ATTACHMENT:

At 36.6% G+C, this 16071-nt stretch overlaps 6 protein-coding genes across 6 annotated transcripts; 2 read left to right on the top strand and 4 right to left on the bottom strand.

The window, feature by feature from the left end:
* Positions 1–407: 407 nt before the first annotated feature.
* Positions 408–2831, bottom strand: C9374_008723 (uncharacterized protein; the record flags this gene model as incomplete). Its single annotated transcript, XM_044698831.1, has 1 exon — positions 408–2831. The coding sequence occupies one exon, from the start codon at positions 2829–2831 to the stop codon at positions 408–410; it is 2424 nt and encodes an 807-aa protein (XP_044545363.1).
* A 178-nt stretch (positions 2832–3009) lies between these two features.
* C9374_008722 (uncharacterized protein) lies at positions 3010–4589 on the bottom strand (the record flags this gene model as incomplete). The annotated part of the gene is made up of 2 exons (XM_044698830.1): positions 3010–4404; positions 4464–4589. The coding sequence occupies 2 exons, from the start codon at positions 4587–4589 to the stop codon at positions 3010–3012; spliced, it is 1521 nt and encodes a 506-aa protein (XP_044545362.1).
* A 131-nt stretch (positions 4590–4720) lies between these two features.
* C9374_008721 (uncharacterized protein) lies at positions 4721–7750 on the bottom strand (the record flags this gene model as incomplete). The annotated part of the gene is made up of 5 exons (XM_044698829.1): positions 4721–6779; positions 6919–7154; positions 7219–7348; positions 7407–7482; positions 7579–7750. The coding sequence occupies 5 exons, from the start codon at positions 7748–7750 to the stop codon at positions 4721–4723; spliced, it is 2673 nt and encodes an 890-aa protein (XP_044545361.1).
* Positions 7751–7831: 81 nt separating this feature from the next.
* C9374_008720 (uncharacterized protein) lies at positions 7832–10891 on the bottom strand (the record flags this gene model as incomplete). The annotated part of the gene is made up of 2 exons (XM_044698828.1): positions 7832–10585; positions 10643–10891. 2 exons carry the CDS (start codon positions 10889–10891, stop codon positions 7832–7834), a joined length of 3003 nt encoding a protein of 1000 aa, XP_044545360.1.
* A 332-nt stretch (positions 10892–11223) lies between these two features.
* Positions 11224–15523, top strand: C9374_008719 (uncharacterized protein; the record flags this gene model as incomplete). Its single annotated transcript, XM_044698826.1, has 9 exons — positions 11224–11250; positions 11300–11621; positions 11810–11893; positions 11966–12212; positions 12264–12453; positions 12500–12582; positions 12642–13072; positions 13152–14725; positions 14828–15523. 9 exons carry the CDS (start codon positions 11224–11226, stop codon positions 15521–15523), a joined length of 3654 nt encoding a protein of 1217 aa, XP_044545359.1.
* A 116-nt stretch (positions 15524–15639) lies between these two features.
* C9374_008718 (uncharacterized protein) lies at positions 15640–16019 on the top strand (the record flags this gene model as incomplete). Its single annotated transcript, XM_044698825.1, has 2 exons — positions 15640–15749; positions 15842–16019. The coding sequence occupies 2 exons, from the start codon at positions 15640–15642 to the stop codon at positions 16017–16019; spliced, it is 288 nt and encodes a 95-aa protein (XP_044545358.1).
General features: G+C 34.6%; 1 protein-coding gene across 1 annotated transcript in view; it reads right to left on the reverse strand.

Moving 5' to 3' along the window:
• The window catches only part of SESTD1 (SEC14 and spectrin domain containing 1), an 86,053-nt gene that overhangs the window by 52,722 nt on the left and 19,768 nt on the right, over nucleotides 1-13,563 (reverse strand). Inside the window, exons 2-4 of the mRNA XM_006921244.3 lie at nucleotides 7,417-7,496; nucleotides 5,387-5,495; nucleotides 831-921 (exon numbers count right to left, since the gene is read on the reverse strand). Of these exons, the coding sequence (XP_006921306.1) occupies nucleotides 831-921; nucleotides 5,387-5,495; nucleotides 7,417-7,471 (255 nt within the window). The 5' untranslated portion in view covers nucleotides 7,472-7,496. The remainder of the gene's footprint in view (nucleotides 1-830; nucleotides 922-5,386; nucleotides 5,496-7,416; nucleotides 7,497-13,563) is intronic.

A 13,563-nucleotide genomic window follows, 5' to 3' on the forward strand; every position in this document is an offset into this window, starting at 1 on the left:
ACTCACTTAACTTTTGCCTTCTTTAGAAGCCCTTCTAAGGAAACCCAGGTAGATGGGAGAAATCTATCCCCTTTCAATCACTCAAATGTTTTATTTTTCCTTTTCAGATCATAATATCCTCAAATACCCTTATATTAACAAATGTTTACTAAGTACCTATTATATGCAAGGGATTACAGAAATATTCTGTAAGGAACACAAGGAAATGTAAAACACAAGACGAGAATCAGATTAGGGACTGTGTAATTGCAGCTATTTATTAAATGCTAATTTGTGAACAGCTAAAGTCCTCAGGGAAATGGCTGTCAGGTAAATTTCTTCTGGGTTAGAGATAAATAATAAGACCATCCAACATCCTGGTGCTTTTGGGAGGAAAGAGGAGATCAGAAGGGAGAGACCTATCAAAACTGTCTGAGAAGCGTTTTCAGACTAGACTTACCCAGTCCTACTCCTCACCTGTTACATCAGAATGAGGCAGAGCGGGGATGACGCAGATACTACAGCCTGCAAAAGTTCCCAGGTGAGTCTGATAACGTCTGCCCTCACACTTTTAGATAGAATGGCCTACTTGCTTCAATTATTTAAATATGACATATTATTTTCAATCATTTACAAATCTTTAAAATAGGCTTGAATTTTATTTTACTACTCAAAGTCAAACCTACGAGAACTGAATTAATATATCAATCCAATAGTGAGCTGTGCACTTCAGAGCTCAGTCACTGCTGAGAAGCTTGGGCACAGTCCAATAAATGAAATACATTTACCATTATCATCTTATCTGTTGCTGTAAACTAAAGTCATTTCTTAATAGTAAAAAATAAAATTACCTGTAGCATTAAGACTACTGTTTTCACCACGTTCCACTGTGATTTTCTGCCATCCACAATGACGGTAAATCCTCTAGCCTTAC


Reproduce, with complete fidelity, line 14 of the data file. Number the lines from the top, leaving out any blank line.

* C9374_008718 (uncharacterized protein) lies at positions 15640–16019 on the top strand (the record flags this gene model as incomplete). Its single annotated transcript, XM_044698825.1, has 2 exons — positions 15640–15749; positions 15842–16019. The coding sequence occupies 2 exons, from the start codon at positions 15640–15642 to the stop codon at positions 16017–16019; spliced, it is 288 nt and encodes a 95-aa protein (XP_044545358.1).